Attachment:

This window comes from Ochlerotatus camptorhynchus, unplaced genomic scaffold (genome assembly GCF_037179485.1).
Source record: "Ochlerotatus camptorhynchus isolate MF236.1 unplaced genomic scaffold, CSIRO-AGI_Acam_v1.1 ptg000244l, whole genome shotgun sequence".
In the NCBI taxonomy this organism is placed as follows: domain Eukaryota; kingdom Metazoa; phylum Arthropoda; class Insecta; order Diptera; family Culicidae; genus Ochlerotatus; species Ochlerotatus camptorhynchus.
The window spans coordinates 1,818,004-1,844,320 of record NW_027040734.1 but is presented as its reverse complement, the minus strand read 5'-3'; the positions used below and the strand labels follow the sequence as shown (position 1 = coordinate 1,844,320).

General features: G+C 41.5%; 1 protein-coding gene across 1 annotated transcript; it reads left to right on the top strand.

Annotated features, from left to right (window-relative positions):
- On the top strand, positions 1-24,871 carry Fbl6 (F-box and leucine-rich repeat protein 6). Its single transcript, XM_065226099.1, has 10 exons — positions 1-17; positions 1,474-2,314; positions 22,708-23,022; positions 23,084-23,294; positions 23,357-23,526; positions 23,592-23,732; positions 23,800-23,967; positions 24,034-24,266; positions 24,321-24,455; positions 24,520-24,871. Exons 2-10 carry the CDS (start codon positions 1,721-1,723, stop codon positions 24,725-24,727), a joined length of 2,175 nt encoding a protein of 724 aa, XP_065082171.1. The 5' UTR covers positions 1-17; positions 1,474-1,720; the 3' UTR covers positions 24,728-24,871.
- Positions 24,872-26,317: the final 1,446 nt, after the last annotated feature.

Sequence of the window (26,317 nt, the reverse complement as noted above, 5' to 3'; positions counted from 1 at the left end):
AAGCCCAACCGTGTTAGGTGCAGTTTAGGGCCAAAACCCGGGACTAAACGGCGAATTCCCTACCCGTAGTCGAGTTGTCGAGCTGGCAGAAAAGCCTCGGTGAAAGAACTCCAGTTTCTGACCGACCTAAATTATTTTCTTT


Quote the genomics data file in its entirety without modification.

This window comes from Ochlerotatus camptorhynchus, unplaced genomic scaffold (genome assembly GCF_037179485.1).
Source record: "Ochlerotatus camptorhynchus isolate MF236.1 unplaced genomic scaffold, CSIRO-AGI_Acam_v1.1 ptg000244l, whole genome shotgun sequence".
In the NCBI taxonomy this organism is placed as follows: domain Eukaryota; kingdom Metazoa; phylum Arthropoda; class Insecta; order Diptera; family Culicidae; genus Ochlerotatus; species Ochlerotatus camptorhynchus.
The window spans coordinates 1,818,004-1,844,320 of record NW_027040734.1 but is presented as its reverse complement, the minus strand read 5'-3'; the positions used below and the strand labels follow the sequence as shown (position 1 = coordinate 1,844,320).

General features: G+C 41.5%; 1 protein-coding gene across 1 annotated transcript; it reads left to right on the top strand.

Annotated features, from left to right (window-relative positions):
- On the top strand, positions 1-24,871 carry Fbl6 (F-box and leucine-rich repeat protein 6). Its single transcript, XM_065226099.1, has 10 exons — positions 1-17; positions 1,474-2,314; positions 22,708-23,022; positions 23,084-23,294; positions 23,357-23,526; positions 23,592-23,732; positions 23,800-23,967; positions 24,034-24,266; positions 24,321-24,455; positions 24,520-24,871. Exons 2-10 carry the CDS (start codon positions 1,721-1,723, stop codon positions 24,725-24,727), a joined length of 2,175 nt encoding a protein of 724 aa, XP_065082171.1. The 5' UTR covers positions 1-17; positions 1,474-1,720; the 3' UTR covers positions 24,728-24,871.
- Positions 24,872-26,317: the final 1,446 nt, after the last annotated feature.

Sequence of the window (26,317 nt, the reverse complement as noted above, 5' to 3'; positions counted from 1 at the left end):
AAGCCCAACCGTGTTAGGTGCAGTTTAGGGCCAAAACCCGGGACTAAACGGCGAATTCCCTACCCGTAGTCGAGTTGTCGAGCTGGCAGAAAAGCCTCGGTGAAAGAACTCCAGTTTCTGACCGACCTAAATTATTTTCTTT